In recent years, neuroscience has proven that emotions are not something that impairs our decisions but rather help us make them.
We are becoming increasingly aware that decisions are not the mere result of calculations and logical predictions, but rather the outcome of a complex process where automatic cognitive dynamics and emotions play a decisive role.
This is why we need to understand the differences between our instinctive response and why we then choose a product.
Over 50% of our buying patterns do not involve rational decisions, but rather buying habits and routines, which very often depend on the environment where they happen and the emotions we experience.
As early as 1983, two famous psychologists, Richard Petty and John Cacioppo, hypothesized that decisions are made through two processes: one “central” (rational), which comes into play when you are highly motivated to make the right choice and/or know what you are doing; and one “peripheral” (heuristic), which tends to use automatic, fast, associative and implicit processes to make a decision.
One of the features of intuition is the emotional side, which is linked to product approval and closely connected to how we choose food.
Even though rational analysis is important in certain situations, it is no surprise that trusting our intuition is more efficient for survival and closely linked to our diet.
In the heuristic system, familiarity, personal memories and visual stimuli prevail over product features and other senses, leading to decisions often determined by brand awareness, special packaging and a low price.
While consumers with no technical expertise want to make informed decisions, they often use the peripheral route to make a decision.
Furthermore, relatively rational expectations heavily influence approval for the chosen product, both when making a purchase and tasting it.
What does all this have to do with VINHOOD?
Vinhood is an expert in taste, which makes consumers’ purchasing decisions easier, particularly in places where there is no sales assistance, such as retailers and e-commerce stores.
By answering a few simple questions on their food preferences and habits, people get a suggestion of the best product for their palate, displayed in immediately understandable, uncomplicated language.
Having tested our algorithm on over 500,000 people over the last 4 years and having run experiments to validate it with the Neuroscience department at IULM University of Milan, we wanted to explore our research even further.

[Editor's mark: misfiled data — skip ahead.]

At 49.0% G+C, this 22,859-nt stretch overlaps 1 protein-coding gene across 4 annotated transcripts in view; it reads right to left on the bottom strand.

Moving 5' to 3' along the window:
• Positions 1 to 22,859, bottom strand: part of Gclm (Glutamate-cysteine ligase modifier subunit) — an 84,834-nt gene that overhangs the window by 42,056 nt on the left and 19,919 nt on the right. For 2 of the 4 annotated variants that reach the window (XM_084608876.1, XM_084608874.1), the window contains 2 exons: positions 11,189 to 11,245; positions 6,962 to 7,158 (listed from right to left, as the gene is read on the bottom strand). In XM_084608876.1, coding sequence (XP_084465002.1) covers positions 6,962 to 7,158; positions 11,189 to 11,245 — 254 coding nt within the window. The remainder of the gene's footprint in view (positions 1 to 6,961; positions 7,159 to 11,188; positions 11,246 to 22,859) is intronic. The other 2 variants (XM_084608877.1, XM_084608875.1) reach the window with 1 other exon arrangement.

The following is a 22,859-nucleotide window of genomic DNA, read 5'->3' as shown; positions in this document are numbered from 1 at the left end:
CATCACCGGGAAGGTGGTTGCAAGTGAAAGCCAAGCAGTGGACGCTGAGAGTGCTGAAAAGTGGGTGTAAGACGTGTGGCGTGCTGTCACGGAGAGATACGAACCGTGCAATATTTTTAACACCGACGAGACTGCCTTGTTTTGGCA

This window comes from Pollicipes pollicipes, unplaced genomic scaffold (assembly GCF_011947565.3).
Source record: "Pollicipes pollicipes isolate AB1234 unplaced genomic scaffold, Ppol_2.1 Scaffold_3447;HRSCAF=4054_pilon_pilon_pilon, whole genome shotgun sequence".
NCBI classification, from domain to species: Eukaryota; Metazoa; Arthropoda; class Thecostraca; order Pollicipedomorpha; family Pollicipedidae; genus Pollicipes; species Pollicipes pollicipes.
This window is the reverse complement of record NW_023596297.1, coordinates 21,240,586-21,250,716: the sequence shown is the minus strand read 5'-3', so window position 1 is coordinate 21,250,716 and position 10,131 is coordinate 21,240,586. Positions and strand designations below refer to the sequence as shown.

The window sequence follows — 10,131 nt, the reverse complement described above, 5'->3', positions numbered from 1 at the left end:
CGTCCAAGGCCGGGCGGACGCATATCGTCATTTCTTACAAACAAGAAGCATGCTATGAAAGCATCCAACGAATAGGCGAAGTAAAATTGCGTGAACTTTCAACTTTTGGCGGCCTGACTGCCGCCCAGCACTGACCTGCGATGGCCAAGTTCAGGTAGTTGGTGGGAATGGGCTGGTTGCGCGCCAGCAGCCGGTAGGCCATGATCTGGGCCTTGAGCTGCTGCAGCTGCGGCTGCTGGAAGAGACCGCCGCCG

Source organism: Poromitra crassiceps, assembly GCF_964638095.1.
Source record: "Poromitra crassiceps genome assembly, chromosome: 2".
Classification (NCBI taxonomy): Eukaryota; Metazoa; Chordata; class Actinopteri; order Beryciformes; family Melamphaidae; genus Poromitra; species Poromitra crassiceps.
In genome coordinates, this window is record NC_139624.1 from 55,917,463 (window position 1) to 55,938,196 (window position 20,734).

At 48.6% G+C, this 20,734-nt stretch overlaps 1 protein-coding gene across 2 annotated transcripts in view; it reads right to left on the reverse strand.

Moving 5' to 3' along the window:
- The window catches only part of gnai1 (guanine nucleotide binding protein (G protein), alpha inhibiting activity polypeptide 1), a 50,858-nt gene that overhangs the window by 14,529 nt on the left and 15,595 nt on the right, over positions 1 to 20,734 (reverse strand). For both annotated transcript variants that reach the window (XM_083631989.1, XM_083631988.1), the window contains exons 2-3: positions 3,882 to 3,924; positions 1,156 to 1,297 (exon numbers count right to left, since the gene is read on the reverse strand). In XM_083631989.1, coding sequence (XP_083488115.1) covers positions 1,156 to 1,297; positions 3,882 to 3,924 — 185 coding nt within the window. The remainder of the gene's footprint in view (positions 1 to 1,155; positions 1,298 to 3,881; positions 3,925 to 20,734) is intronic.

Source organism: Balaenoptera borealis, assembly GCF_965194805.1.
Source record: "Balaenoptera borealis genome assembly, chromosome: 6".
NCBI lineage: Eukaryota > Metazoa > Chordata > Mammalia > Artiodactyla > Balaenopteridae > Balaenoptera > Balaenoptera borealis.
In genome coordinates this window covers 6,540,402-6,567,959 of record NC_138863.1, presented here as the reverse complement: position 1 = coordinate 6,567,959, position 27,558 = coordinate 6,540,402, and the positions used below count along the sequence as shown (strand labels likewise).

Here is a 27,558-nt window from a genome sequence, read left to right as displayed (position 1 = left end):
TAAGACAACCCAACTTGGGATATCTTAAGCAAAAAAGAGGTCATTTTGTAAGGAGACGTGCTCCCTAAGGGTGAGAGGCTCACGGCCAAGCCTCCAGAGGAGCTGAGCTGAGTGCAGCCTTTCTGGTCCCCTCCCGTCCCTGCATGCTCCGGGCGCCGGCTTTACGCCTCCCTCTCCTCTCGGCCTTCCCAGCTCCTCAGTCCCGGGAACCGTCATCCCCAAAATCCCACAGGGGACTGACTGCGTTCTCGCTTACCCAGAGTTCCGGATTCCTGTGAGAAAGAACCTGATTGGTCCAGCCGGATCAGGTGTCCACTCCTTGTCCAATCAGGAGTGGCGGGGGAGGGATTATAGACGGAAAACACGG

We therefore welcomed the chance to work with BrainSigns, a spin-off of the Sapienza University of Rome to develop our algorithm and solution.
Just like in the past, we used neuroscience as an additional methodology to the traditional systems of sensory analysis to understand the physiological response to taste, while analyzing interest on a subconscious level.
We selected a sample of 36 students from the Sapienza University of Rome, who took a blind taste test of the #Characters of our products.
In particular, we measured how much they were drawn to or rejected a certain stimulus through an EEG (electroencephalogram) as well as their emotion, i.e. their positive or negative emotional involvement, towards the stimulus based on a combination of their heart rate/ECG and GSR skin conductance (sweating).
A negative response to a sensory stimulus occurs in the first 3 seconds.
On the other hand, confirmation of a positive response comes in the first 5-6 seconds, while your given assessment – simply how much you like a product based on a scale of approval – shows bias and rational reasoning which very often do not reflect irrational consumer choices or repeat purchases of a product.
It is therefore very interesting to compare people’s physiological data and their given answers of approval to see their instinctive, irrational taste assessment and to get information on their objective perception and preferences of products.
We will keep you up-to-date on the test results and on future Vinhood research developments!